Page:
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While working from home may seem like the ideal situation for new parents, it comes with an array of challenges that can make things stressful despite the convenience and flexibility of remote work. Often these challenges creep up on working parents without warning, no matter how carefully they have planned their lives to accommodate both caring for a young child and keeping up with work. Here are some of the issues young working parents should be prepared to deal with, and solutions for managing them.

Work and life boundaries start to get porous.

Maintaining a balance between work and life, for anyone, depends on those crucial boundaries. But as anyone who has ever cared for a baby or toddler well knows, tiny children refuse to recognize the existence of certain boundaries. You can’t ask a baby to stop crying and take a nap just because you have a work deadline. And a toddler may object strenuously to closed doors and baby gates when they feel like playing. It can be easy to give up on the whole idea of boundaries. But that way leads to chaos and stress. Instead, accept the fact that your boundaries are not absolute. Sometimes you’ll have to feed a baby while working in your home office. Sometimes you’ll have to take a work call in between cleaning up messes.

Managing an employer’s expectations.

Some employers are wonderful about respecting the needs of new parents, especially if they’ve been there themselves. Others, unfortunately, maybe less understanding. Hopefully, you will already have spoken to your manager about your situation, explained that you will do everything you can to keep up with their explanations, but also be firm about your needs. And hopefully, they will have understood. Lead2Goals can help your company establish closer connections and deeper levels of trust so you can better rely on your co-workers to understand your needs. Try to find a balance between running yourself ragged trying to do your work and skipping too many of your tasks. Staying organized will help with this.

But staying organized is more of a challenge now.

While organization is key to success when you’re working from home with a baby, organization is also difficult. Especially if you are tired from the constant strain of parenting. Set yourself a schedule with everything you have to do throughout the day neatly delineated, so you have a clear sense of what your goals are from one hour to the next. This will help you avoid mix-ups and loss of time. Have a designated place for everything, both work-related, and family-related, and always put things back where they belong immediately, both to avoid making a mess, and so you can easily find everything you need without extra stress.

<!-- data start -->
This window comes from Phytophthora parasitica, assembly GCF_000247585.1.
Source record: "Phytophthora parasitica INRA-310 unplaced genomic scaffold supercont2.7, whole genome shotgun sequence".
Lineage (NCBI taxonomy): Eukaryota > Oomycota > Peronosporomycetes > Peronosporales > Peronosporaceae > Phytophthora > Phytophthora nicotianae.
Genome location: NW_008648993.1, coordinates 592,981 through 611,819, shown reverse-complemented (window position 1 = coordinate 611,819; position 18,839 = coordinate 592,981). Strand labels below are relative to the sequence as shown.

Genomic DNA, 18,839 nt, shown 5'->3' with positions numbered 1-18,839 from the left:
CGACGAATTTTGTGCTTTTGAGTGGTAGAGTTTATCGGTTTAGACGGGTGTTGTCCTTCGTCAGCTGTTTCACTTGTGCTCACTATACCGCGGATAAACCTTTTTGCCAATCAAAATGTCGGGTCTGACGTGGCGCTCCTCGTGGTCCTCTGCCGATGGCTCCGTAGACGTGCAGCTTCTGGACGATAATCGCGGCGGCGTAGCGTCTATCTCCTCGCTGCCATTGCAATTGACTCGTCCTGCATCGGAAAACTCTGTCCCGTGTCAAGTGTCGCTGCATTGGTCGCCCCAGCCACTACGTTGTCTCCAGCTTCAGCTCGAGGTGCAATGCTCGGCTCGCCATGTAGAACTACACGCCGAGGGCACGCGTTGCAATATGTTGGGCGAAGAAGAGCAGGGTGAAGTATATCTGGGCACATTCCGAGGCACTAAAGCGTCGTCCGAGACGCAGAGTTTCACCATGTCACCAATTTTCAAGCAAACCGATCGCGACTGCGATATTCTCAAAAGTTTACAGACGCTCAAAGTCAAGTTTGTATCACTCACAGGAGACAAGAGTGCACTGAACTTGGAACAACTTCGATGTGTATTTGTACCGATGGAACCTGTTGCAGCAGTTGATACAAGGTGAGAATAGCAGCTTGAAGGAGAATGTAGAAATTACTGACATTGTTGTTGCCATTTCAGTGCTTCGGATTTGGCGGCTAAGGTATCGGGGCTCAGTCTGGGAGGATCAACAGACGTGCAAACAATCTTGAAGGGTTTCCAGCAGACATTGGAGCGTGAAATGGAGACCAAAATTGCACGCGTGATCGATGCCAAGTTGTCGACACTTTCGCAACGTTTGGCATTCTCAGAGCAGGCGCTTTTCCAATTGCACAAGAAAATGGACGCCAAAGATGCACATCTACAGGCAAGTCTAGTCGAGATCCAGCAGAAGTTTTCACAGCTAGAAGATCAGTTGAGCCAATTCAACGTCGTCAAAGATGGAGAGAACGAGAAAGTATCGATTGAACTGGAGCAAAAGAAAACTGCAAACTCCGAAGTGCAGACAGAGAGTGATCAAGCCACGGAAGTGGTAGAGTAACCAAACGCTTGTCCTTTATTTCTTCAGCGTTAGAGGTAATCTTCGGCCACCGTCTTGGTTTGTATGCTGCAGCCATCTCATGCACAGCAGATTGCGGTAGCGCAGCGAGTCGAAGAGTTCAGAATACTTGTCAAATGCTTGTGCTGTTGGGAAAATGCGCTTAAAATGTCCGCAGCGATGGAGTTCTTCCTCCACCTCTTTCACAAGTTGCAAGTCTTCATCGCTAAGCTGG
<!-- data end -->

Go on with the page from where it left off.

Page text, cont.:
Take breaks for self-care.

Taking care of your mental and physical health is especially important right now. So, keep in mind that self-care is about tending to your basic needs and that if these aren’t met, you may find yourself unable to keep up with your daily obligations. Sometimes self-care may mean saying “no” and taking time for yourself. How you use that time depends on what you need to recharge: possibly exercise, or maybe take a nap, or just spend some time alone listening to music or reading a good book. It’s not selfish to prioritize your needs; it’s responsible.

Outsource when you can.

You might want to outsource some of your tasks by hiring freelance professionals via online job boards. Some excellent freelancers can be located online if you’re willing to hire from different countries. You can find top-notch freelance professionals in the Philippines, for instance, by looking at listings on Upwork. However, you may have to go through different processes when paying these freelancers. If you are hiring freelancers from the same country, for instance, make a point of paying them at a competitive rate, and use a safe money transfer service such as Remitly to avoid exorbitant fees. You pay no more than $3.99 to send funds in PHP.

Balancing work and life when you’re adjusting to being a parent for the first time is not easy, but it gets easier. And even with the many challenges, it’s a valuable opportunity to have extra time with your growing family.

Jenna Sherman | Guest Author

Jenna Sherman is a mom of three (two girls and a boy). She hopes to help other parents acquire the skills they need to raise future leaders by providing a collection of valuable, up-to-date, authoritative resources. She created parent-leaders.com as an avenue for parents who want to make sure their children grow up to be strong, independent, successful adults.

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